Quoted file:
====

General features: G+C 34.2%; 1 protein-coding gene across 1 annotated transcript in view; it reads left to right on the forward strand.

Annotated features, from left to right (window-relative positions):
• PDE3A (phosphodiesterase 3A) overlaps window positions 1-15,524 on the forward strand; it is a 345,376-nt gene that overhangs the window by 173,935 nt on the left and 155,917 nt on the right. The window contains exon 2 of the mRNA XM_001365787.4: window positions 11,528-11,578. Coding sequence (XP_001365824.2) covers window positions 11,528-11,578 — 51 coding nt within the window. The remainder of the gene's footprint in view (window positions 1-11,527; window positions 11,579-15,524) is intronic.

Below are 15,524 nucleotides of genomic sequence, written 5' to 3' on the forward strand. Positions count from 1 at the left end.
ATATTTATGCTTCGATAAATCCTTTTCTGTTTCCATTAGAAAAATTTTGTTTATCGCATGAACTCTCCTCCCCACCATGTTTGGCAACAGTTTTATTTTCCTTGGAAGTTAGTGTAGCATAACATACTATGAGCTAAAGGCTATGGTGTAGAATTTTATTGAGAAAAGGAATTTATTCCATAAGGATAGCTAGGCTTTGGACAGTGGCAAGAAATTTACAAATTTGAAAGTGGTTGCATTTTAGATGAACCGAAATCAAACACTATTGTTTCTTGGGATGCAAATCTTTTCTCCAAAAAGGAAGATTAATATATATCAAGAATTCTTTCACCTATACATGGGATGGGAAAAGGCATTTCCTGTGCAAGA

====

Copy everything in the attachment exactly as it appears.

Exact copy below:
General features: G+C 34.2%; 1 protein-coding gene across 1 annotated transcript in view; it reads left to right on the forward strand.

Annotated features, from left to right (window-relative positions):
• PDE3A (phosphodiesterase 3A) overlaps window positions 1-15,524 on the forward strand; it is a 345,376-nt gene that overhangs the window by 173,935 nt on the left and 155,917 nt on the right. The window contains exon 2 of the mRNA XM_001365787.4: window positions 11,528-11,578. Coding sequence (XP_001365824.2) covers window positions 11,528-11,578 — 51 coding nt within the window. The remainder of the gene's footprint in view (window positions 1-11,527; window positions 11,579-15,524) is intronic.

Below are 15,524 nucleotides of genomic sequence, written 5' to 3' on the forward strand. Positions count from 1 at the left end.
ATATTTATGCTTCGATAAATCCTTTTCTGTTTCCATTAGAAAAATTTTGTTTATCGCATGAACTCTCCTCCCCACCATGTTTGGCAACAGTTTTATTTTCCTTGGAAGTTAGTGTAGCATAACATACTATGAGCTAAAGGCTATGGTGTAGAATTTTATTGAGAAAAGGAATTTATTCCATAAGGATAGCTAGGCTTTGGACAGTGGCAAGAAATTTACAAATTTGAAAGTGGTTGCATTTTAGATGAACCGAAATCAAACACTATTGTTTCTTGGGATGCAAATCTTTTCTCCAAAAAGGAAGATTAATATATATCAAGAATTCTTTCACCTATACATGGGATGGGAAAAGGCATTTCCTGTGCAAGA